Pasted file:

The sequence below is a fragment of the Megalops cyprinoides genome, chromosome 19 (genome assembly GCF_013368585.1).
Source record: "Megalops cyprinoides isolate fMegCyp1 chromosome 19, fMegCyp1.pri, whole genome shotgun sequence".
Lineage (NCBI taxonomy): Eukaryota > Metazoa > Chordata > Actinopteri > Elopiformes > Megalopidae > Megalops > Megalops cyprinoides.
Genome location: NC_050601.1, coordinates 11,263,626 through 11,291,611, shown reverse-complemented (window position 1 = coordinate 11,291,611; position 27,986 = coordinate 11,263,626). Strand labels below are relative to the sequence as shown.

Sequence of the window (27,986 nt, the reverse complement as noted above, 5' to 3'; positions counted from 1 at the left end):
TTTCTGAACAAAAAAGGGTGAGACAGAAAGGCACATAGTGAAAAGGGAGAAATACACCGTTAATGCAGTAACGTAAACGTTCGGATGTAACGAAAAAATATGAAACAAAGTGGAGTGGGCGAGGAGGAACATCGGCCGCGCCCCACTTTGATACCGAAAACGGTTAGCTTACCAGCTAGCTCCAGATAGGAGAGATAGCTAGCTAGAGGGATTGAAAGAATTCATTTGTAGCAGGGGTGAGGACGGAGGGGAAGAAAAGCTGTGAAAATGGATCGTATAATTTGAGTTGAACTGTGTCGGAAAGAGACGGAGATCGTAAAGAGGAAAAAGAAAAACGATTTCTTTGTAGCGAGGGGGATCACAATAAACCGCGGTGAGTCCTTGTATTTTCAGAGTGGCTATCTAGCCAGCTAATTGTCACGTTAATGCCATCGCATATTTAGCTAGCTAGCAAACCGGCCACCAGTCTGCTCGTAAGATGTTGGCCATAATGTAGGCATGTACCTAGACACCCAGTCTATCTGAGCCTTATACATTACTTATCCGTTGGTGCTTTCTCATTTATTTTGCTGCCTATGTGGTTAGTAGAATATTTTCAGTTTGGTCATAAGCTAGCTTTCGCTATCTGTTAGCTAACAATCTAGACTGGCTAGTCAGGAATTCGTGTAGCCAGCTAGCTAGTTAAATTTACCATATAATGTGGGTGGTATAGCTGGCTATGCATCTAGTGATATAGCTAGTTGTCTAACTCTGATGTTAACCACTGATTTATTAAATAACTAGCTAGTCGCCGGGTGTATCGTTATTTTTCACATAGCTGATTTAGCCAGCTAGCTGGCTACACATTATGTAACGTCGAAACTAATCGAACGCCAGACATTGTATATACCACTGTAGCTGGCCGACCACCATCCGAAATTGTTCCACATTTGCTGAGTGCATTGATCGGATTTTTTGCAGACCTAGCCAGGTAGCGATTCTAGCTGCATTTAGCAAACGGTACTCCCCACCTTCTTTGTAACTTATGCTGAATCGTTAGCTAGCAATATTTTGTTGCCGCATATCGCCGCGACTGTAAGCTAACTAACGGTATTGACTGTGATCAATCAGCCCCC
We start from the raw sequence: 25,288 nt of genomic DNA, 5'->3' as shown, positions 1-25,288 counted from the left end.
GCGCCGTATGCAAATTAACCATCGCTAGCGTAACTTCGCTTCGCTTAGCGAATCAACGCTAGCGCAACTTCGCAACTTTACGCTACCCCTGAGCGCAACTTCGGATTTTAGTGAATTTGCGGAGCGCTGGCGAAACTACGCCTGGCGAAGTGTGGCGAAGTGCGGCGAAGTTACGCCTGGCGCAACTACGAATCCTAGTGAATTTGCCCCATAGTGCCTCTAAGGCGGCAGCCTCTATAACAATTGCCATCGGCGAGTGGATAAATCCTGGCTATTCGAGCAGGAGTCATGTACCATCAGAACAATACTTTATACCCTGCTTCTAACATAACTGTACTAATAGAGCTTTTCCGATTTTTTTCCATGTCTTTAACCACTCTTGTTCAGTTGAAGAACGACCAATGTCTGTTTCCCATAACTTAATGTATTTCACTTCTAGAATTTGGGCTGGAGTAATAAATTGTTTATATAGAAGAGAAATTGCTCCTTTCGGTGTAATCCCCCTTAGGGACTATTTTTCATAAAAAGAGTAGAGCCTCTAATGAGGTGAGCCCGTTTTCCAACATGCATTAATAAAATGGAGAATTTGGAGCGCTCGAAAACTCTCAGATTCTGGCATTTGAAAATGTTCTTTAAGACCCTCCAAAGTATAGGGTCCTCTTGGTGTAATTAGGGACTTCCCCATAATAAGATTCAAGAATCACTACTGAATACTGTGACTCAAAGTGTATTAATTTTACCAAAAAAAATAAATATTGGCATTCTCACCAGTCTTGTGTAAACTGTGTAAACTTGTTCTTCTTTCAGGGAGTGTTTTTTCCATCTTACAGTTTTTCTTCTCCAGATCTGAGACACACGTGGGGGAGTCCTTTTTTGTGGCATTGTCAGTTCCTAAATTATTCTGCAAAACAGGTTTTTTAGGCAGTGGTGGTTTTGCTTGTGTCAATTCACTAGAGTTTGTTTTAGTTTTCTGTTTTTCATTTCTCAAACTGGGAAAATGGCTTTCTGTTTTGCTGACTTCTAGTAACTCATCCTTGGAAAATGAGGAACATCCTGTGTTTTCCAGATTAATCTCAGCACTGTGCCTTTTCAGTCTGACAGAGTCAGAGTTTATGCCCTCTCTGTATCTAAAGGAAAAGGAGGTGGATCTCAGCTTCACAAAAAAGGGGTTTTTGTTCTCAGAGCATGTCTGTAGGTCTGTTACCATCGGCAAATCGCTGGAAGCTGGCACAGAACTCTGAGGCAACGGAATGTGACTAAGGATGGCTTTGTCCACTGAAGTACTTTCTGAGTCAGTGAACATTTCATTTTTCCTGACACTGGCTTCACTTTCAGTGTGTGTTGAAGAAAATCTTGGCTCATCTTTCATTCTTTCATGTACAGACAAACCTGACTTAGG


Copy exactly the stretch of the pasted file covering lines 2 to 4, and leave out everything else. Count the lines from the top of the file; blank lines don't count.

Source record: "Megalops cyprinoides isolate fMegCyp1 chromosome 19, fMegCyp1.pri, whole genome shotgun sequence".
Lineage (NCBI taxonomy): Eukaryota > Metazoa > Chordata > Actinopteri > Elopiformes > Megalopidae > Megalops > Megalops cyprinoides.
Genome location: NC_050601.1, coordinates 11,263,626 through 11,291,611, shown reverse-complemented (window position 1 = coordinate 11,291,611; position 27,986 = coordinate 11,263,626). Strand labels below are relative to the sequence as shown.